UALL Widening Participation and Social Inclusion Network
Convenor: Annette Hayton, Head of Widening Participation, Goldsmiths, University of London
SRHE: Access and Widening Participation Network
Convenor: Penny-Jane Burke, Roehampton University
Venue: SRHE, 44 Bedford Way London WC1R 4LL
Date: Thursday 14th July 2011
From 1pm- 4pm (lunch available from 12:30pm)
The Ethics of Widening Participation seminar series
Ethical dilemmas in widening participation: issues of pedagogy and identity
Dr Jacqueline Stevenson, Leeds Metropolitan
For more than a decade various governmental policy initiatives have been implemented in the UK to increase the number of students attending higher education. However, whilst these initiatives have been widely critiqued there has been almost no consideration as to the ethical implications of widening participation. This is a significant omission since both WP policy and practice give rise to serious ethical concerns, not least being whether we should continue to increase access to HE at all knowing that many widening participation students are more likely to drop out, get worse degrees, graduate with higher levels of debt and be less employable post-graduation than their peers. Drawing on issues of pedagogy, student support and both staff and student identities, this presentation will act as a 'think-piece' offering an opportunity to consider the implications of widening participation from both an 'ethics of justice' and 'ethics of care' perspective.
Widening Participation and the Capability Approach
Dr Michael F. Watts, University of Cambridge
This paper uses the capability approach to address the ethics of the widening participation agenda. The capability approach de-emphasises the significance of commodities (including educational commodities) in favour of the opportunities they enable in pursuit of the good life. It demands a context-based understanding of how the socio-cultural circumstances of young people influence the real opportunities they have to recognise the value of and engage with higher education. This more nuanced engagement with the concept of well-being recognises that the inevitability of human diversity generates different realisations of the good life. It also enables engagement with the adaptation of preferences that continue to bedevil attempts to increase access to higher education. The focus on freedom, illustrated here with reference to a number of empirical studies, frames a more just approach to widening participation that is concerned with what young people have rather than what they lack.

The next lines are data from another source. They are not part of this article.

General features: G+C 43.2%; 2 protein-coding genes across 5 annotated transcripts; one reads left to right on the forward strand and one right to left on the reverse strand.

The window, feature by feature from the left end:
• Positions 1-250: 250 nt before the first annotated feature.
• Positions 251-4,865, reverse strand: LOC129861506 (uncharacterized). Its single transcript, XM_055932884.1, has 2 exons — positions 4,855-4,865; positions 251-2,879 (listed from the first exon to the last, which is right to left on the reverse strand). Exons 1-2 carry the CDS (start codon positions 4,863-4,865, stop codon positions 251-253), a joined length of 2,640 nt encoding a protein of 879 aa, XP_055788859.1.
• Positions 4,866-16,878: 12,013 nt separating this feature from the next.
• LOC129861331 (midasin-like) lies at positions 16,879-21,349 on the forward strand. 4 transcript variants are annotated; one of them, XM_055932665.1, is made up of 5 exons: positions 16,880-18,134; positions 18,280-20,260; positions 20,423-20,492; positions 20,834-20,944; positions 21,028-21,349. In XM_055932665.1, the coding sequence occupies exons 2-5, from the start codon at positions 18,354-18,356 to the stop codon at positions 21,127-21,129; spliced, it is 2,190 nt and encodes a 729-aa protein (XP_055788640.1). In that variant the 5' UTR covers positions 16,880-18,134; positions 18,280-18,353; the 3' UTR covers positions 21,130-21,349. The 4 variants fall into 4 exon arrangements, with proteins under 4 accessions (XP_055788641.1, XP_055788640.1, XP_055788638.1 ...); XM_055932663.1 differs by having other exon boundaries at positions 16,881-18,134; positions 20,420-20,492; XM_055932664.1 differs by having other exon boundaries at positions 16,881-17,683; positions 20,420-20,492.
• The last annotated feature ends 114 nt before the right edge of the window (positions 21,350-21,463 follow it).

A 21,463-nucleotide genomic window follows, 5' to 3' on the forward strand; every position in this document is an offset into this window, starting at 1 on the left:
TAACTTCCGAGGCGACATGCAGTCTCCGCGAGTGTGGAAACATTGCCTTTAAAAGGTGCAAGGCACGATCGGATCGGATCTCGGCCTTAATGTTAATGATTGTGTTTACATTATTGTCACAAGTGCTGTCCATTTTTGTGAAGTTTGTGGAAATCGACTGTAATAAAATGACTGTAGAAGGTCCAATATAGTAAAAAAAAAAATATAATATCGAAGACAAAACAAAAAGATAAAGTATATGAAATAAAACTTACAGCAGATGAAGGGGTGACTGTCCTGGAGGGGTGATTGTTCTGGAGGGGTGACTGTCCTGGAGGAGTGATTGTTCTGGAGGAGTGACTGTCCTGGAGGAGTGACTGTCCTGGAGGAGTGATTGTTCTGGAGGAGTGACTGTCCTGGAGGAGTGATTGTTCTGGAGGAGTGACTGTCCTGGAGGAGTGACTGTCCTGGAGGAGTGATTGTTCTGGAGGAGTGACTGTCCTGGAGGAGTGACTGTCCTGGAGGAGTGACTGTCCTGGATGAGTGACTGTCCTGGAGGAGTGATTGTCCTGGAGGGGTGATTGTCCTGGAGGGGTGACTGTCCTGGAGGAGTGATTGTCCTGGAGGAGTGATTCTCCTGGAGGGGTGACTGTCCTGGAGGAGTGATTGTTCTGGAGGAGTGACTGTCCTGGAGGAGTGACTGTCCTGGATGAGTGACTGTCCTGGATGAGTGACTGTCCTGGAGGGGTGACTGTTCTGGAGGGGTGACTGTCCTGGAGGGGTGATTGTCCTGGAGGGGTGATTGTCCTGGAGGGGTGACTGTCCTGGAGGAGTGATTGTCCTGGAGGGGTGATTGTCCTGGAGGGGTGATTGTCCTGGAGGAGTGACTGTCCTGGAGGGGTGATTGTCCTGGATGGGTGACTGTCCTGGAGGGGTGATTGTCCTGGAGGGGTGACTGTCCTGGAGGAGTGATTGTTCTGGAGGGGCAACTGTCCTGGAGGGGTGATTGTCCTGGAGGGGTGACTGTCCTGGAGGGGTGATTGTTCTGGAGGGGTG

Event booking details
To reserve a place at this seminar please email Nicola Manches at email@example.com or telephone +44 (0) 207 4472525. Please include the name of your institution and whether you are an SRHE or UALL member.
SRHE members: free
UALL members: £25
All Non members: £40
Payment can be made by cheque (made payable SRHE and sent to SRHE, 44 Bedford Way London WC1R 4LL ) or phone through with credit card details. Please note that places must be booked in advance and that a £25 for non attendance if a place has been reserved but no notice of cancellation/non attendance given by 7 July 2011.
Society for Research into Higher Education
44 Bedford Row
London WC1R 4LL
tel: +44 20 7447 2525
fax: +44 20 7447 2526
Head of Academic Practice
Mile End, London E1 4NS
Book an appointment with me at http://doodle.com/DavidAndrew